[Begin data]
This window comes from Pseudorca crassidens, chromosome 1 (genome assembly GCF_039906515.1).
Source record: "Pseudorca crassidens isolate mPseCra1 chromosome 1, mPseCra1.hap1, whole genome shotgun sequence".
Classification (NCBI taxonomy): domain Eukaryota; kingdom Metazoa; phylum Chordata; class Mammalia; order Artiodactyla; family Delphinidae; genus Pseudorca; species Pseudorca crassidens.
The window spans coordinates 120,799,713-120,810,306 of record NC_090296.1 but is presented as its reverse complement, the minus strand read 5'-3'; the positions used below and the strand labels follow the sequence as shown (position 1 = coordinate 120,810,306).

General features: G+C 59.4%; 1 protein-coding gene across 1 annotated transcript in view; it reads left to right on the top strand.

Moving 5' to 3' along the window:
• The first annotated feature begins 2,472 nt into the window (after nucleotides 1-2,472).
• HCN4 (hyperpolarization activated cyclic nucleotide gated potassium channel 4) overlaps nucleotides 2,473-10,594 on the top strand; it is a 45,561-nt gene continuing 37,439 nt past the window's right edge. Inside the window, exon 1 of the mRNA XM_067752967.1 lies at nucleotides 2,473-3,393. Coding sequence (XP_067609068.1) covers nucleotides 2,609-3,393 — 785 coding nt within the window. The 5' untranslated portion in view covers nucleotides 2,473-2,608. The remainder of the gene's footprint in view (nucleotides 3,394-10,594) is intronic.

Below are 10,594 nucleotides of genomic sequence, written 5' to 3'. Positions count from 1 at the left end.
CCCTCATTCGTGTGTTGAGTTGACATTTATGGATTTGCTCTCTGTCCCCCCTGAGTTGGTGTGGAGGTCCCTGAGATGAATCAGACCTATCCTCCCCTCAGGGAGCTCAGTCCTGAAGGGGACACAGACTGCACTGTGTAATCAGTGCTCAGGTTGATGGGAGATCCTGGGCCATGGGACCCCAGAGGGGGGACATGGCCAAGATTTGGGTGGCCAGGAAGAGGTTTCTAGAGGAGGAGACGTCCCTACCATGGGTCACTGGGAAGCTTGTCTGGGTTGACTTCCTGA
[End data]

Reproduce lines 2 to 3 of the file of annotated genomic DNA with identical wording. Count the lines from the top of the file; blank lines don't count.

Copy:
Source record: "Pseudorca crassidens isolate mPseCra1 chromosome 1, mPseCra1.hap1, whole genome shotgun sequence".
Classification (NCBI taxonomy): domain Eukaryota; kingdom Metazoa; phylum Chordata; class Mammalia; order Artiodactyla; family Delphinidae; genus Pseudorca; species Pseudorca crassidens.